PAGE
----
When Pele Was Under Surveillance

Brazil's intelligence agencies tracked the legendary footballer's personal, sporting and financial activities during the 1970s military rule
Spies who belonged to Brazil’s ruling military regime stalked Pele during the 1970s on suspicion of his socialist leanings (Wikimedia Commons)

A Special Report

January 21, 2023: Pele versus Brazilian spies? Incredible as it may sound, the soccer magician, whose demise at the age of 82 last month plunged the world into mourning, was spied upon by Brazil’s intelligence agencies and was unsuspectingly investigated during the 1970s as part of the ruling junta’s efforts to weed out opponents and socialist sympathisers. This chapter in the football legend’s life is rarely highlighted in mainstream commentaries.

Edson Arantes do Nascimento – known to the world as Pele and originally nicknamed Dico by his family – led a life in which he received worldwide adoration for his on-field exploits as a forward; famously proclaimed being a socialist; drew brickbats for his closeness to the country’s military rulers; aspired to become Brazil’s president; and served as the country’s sports minister.

But perhaps the most intriguing episode of Pele’s life and times was when Brazilian spies clandestinely monitored his off-the-pitch moves – just like defenders would try to man-mark him on the football field.

Official documents released much later reportedly show that “The King” of football, as he was nicknamed by the press, was under the scanner of Brazilian officials during the 1970s when the South American nation was ruled by a military dictatorship.

Pele was instrumental in helping Brazil claim World Cup triumphs in 1958 and 1970, and also appeared in a couple of games in the 1962 title win. But despite his phenomenal contribution in taking Brazil to the top of world football, he was probed by the country’s military leaders after he reportedly received a manifest seeking his support in getting political prisoners released.

Documents published by the Sao Paulo state government reveal that besides Pele, popular singers, TV hosts, and authors were among thousands of individuals being tracked by Brazil’s intelligence officials during the repressive military rule from 1964 to 1985.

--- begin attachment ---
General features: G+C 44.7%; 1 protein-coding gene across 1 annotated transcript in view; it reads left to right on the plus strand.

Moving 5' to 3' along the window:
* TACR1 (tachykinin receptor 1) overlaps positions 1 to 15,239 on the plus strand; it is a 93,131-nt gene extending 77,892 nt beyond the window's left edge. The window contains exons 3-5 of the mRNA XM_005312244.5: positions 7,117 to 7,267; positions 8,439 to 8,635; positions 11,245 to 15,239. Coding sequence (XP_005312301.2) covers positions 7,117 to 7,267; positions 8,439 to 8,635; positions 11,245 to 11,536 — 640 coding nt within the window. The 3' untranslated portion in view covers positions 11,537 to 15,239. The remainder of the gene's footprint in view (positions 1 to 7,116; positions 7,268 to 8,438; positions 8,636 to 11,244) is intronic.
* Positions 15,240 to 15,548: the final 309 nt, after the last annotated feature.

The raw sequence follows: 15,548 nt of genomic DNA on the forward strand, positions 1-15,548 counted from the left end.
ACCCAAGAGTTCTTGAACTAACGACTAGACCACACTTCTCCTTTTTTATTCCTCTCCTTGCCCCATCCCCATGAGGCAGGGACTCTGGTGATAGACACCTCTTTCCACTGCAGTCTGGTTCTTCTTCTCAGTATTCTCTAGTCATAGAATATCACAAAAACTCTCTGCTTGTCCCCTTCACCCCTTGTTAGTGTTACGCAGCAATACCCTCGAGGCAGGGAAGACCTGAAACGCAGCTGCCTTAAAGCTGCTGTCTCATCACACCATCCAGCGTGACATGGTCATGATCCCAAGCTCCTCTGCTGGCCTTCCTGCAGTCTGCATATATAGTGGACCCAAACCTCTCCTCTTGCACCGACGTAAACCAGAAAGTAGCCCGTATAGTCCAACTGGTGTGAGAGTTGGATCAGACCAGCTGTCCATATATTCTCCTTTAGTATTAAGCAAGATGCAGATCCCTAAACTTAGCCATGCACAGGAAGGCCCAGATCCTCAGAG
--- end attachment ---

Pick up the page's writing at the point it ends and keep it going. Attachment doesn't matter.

Nearly 500 people were reportedly killed, disappeared, exiled, or underwent torture besides losing their political rights during the dictatorship, which came down hard on Leftist activists and their suspected sympathisers.

The documents on Pele show that the officials closely followed his day-to-day activities and probed incidents involving him, such as attacks carried out on his residence in his hometown Santos. Every aspect of the football icon’s life was being closely tracked by undercover intelligence operatives, including all his financial dealings.

Pele is so far not known to have publicly spoken on the subject of being placed under surveillance by the Brazilian government. He died at a hospital in Sao Paulo on December 29, 2022 after a battle with colon cancer.


Though he was criticised from time to time for his silence on major political and societal issues and his proximity towards the ruling military class, Pele had a soft corner for underprivileged children. He made it known in 1969 when he dedicated his historic 1,000th goal to Brazil’s poor children.

Pele’s 1,000th goal, which he netted for his club Santos against Vasco as a second-half penalty kick at the hallowed Maracana Stadium in Rio de Janeiro in front of a crowd of 80,000 spectators, itself carries an intriguing factoid. Vasco’s Argentine goalkeeper Edgardo Andrada, who couldn’t stop Pele’s shot from the spot, himself was later accused back in his home country for helping carry out assassinations on behalf of the Argentine military dictatorship.

Years later, in his official life story, Pele: The Autobiography, the soccer legend wrote at length about his stated position on the plight of the country’s poor children. “I think many people didn’t understand what I was trying to say [about poor children]. I received some criticism; people called me a demagogue. They thought I wasn’t being honest. But it didn’t bother me. I believe it’s important that people like me send messages about education. There won’t be a future if children aren’t educated,” he wrote.

However, in 1984, a year before the junta was ousted, Pele clearly appeared to have taken a stand in support of the Diretas Já campaign (the campaign asking for direct voting during the military dictatorship in Brazil), for holding elections for the post of president. Pele’s iconic photo, in which he’s seen sporting a Diretas Já shirt, was said to have been taken after initial resistance from the football player.

Pele poses in a Diretas Ja shirt (Iconografiadahistoriaoficial/Instagram)


Five years after that episode that saw him draw a considerable amount of criticism, Pele stunned Brazil and the world by declaring that he was a socialist. He even indicated that he might contest for the post of Brazil’s president. He aired his aspiration to start a political party in case he decided to run for the nation’s top office. The startling announcement came at a media conference where Pele was asked to comment on the impending presidential election.

A newspaper report that says Pele revealed he was a socialist (Brasil de Fato)

He reiterated his presidential aspirations a couple of times in the following months. “My political career will begin in four years, but already I am feeling an itch and will be a candidate to succeed President [Fernando] Collor [de Mello],” he reportedly said in October 1990.

Pele eventually couldn’t find the back of the net when it came to his presidential aspirations. A few years later, he took up the job of Brazil’s sports minister, helming the ministry for more than three years.

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